Grit is a branch book, exploring one core idea, namely that of "Grit" over and over again from different perspectives.
The main takeaway is that the character quality of grit - others might call it persistence, perseverance or resilience - in Finland they call it Sisu, is the main predictor of success. If you can face problems and bad times with equanimity and push through the pain, that's the one important ingredient necessary to set up for success in life.
Because over time the people who show up and work through the bad times, no matter the pushback they get, will eventually overcome any kind of obstacle. This is essentially what Elon Musk does. Some ideas of the book are linked to ideas from Mindset by Carol Dweck because Grit is a character quality that people with a "Growth Mindset" have more of than people with a "Fixed Mindset". Hard things, especially those that you can not solve immediately are a source of constant and painful frustration for people without grit. They might even give up on solving them, coming up with excuses why the problem is not worth solving, after all, to put themselves in a better light. For people with grit, they are an obstacle to overcome no matter what. A challenge to be taken. Everything worth attaining, be that a career as an artist, in academia or sports, or maybe even founding a startup contains myriads of challenges and usually high chances of repeated failure, that's why people with high grit excel at them. In the end, the message is - not talent is what matters, but constancy and persistence for which you need Grit in the face of adversity. Often the way to get Grit is to have a strong passion for something. When you love something and do it only for the sake of it, you don't mind the pain, the setbacks and the struggle, because the passion for the thing is stronger than all of that. Shallow external motivation, on the other hand, is usually not enough to persist.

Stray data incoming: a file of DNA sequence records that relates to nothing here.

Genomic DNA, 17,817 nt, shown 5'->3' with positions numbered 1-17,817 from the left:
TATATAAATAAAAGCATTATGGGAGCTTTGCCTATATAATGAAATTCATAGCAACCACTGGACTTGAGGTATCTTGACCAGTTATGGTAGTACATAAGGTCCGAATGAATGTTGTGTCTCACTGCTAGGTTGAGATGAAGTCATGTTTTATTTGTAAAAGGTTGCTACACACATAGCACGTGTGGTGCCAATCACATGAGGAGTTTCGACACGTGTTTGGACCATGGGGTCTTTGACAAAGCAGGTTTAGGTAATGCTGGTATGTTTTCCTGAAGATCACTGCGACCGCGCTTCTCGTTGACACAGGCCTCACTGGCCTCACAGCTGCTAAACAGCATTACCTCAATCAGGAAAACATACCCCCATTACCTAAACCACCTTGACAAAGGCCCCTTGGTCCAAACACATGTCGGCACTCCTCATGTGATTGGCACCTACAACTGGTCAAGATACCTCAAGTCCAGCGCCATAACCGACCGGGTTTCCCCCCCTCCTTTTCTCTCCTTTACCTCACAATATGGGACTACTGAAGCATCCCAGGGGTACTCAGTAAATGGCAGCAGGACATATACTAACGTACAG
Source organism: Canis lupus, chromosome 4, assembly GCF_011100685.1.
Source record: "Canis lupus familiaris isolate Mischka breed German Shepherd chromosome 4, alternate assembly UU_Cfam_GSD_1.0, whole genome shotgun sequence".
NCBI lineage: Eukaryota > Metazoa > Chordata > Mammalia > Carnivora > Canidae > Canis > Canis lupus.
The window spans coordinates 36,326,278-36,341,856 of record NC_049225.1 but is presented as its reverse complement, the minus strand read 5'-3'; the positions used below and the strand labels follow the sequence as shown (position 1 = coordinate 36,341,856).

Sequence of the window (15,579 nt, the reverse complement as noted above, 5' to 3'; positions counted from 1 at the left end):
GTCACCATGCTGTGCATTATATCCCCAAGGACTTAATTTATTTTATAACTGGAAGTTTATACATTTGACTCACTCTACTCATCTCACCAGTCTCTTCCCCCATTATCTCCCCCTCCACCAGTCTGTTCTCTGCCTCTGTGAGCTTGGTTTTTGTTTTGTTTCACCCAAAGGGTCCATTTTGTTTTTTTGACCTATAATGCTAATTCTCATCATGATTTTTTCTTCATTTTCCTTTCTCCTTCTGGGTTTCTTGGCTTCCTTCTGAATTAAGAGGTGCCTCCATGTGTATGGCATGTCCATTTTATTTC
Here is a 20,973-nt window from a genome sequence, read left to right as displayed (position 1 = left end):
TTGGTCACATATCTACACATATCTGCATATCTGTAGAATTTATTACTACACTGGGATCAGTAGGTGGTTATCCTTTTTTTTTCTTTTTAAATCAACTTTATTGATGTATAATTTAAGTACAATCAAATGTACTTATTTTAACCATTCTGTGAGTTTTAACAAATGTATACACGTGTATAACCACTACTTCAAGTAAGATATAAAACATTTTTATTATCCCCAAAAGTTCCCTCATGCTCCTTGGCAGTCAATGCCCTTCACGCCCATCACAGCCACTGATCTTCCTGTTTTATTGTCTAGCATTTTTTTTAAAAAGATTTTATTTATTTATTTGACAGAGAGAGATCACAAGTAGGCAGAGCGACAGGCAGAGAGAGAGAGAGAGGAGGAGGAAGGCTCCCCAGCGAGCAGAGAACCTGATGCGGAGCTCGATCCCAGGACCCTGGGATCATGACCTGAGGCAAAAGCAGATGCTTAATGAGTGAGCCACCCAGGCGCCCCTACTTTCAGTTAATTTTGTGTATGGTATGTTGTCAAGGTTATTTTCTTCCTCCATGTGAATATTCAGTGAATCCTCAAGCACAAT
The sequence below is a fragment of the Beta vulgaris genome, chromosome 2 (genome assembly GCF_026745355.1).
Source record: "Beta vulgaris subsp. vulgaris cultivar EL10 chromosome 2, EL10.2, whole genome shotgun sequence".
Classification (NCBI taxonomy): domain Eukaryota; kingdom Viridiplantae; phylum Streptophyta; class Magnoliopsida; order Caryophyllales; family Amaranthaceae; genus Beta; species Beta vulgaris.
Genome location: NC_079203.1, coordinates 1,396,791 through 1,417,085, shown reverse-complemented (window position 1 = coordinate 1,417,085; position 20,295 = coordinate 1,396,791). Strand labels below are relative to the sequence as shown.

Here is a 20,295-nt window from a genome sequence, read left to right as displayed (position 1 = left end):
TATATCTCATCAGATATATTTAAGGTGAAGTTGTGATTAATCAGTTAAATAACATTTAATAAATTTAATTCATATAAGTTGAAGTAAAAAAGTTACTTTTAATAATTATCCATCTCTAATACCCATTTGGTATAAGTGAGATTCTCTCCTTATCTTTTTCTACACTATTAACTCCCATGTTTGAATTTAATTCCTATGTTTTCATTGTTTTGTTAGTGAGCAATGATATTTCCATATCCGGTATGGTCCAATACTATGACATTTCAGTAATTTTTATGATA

A lot of what Angela Duckworth writes about in the end is much older and nothing new. Old stoic ideas like those you would find in Marcus Aurelius's Meditations or in places like the Tao Te Ching) repackaged under a new name, with more modern examples, targeted more towards entrepreneurs, founders and startup people.